I was uncomfortable from the minute I walked into “Critical Thinking and Writing” at 5:25pm on a Monday–the first day of my college career. I was uncomfortable being in a new state, surrounded by new people who had new interests and perceptions of what was “in” and what wasn’t. I grew even more uncomfortable when my teacher was late and one of my classmates insisted we all get in a circle and chat. That was not me. I was also very intimidated by the idea of critically thinking and thinking for myself. I had become very good at keeping quiet and reading the classroom and then reiterating exactly what I knew the teacher wanted to hear on whatever assessment came up. In fact, if I was directly asked my thoughts on something I would mutter an “I don’t know” and quickly divert my attention. Critical Thinking and Writing? This was not my cup of tea, to say the least.
I’ll always remember my brother telling me “ignorance of a law is not an excuse to break the law.” This seemed really strange to me, as I wondered how everyone could possibly know every law in every city in every part of the world. I’ve come to realize that what my brother said to me those many years ago is true, not just in judicial hearings, but in everyday life.
So often people choose to do what is easiest for them. They choose to drive a car because it is easier than walking home. They choose to go to McDonalds because it is easier than picking up groceries at the supermarket and cooking a meal. And more often than not, they choose to ignore underlying problems when dealing with intense issues, such as animal cruelty, sustainability, and violence. However, it is crucial for one to educate themselves on important issues in order to gain greater understanding of a situation and generate a clear opinion. Continue reading A-What?-Ness // Ana Maria Vidaurri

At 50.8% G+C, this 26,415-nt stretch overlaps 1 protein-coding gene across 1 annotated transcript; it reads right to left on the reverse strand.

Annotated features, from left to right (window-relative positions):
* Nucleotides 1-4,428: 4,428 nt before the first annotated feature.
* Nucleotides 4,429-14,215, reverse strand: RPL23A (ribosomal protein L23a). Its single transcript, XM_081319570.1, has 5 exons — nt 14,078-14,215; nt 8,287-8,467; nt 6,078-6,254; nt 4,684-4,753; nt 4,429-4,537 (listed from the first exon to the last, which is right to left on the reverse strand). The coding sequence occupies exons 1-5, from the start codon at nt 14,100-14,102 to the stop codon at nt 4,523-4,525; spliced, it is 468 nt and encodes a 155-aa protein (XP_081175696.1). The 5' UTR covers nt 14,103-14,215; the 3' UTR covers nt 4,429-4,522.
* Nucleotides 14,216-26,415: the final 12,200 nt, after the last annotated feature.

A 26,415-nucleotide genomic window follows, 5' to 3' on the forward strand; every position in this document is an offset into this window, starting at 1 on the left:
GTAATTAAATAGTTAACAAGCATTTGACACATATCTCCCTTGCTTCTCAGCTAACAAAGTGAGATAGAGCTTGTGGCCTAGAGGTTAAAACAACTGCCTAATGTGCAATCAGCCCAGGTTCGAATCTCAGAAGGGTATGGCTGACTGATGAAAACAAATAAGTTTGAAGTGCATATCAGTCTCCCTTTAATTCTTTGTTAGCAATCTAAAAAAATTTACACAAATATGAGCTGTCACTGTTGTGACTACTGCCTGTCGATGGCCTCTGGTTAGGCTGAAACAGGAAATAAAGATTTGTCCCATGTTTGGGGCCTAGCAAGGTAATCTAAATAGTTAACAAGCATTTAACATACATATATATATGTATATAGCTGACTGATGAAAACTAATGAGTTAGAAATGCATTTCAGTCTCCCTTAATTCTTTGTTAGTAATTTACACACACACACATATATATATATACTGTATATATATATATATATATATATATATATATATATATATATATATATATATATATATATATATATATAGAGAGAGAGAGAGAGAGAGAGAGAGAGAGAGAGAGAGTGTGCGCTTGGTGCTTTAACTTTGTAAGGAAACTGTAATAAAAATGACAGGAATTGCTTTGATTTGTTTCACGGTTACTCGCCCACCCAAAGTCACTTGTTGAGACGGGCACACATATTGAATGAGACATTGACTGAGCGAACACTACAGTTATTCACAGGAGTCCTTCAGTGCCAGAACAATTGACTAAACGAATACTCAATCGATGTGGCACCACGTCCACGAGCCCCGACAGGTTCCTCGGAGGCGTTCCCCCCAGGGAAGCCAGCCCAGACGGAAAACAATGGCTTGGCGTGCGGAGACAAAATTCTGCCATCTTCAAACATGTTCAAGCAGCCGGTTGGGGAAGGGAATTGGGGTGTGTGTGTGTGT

“The first step toward change is awareness. The second step is acceptance.” – Nathaniel Branden
Since I was a little kid, whenever my parents asked me what I wanted to eat, the answer was simple. MEAT, MEAT, and MORE MEAT. From begging to go to the local McDonald’s for a juicy hamburger or rejoicing when we had our annual summer barbecues, I could not imagine a life or even plate without meat. Vegetables were my enemy and fruits were just mere acquaintances. My friends were Rice and potatoes, meat’s best friends. Never did I consider how meat was produced in the United States or the atrocities committed against violence. Without meat I would go ballistic. At the end of the day, all I cared about was if I had meat on my damn plate for every lunch and dinner, sometimes even breakfast. To say I was ignorant is an understatement. But could you really blame me though? This thought process continued until my freshman year at Santa Clara University.
Authors: Samuel Hodgman, Brian Murphy, Ryan Willett, Matthieu Lange, John Chapman, Pranav Swaminathan (not pictured).
We shall escape the absurdity of growing a whole chicken in order to eat the breast or wing, by growing these parts separately under a suitable medium… The new foods will from the outset be practically indistinguishable from the natural products, and any changes will be so gradual as to escape observation.
It may seem like we live on a planet, but we really live on a gigantic farm. This farm, throughout the centuries, has been broken up by cities, forests, and the oceans. More than 40% of the world’s landmass is used to keep its people fed—even though some people get fed a little more and a little better than others. The overriding majority of the land, more than 30%, is used to house and feed the variety of animals that we eat in our everyday lives. The top three animals being pigs, chicken, and cattle (Facts on Animal Farming and the Environment). There may be no other single human activity that has had a bigger impact on our planet than the raising of livestock. Animal agriculture is responsible for 18% of all greenhouse gas emissions on the planet—5% more than all forms of transportation combined. If the entire population chose not to eat meat, then there would surely be an immediate and measurable positive impact on our lives and on the Earth. Continue reading Don’t Be a Chicken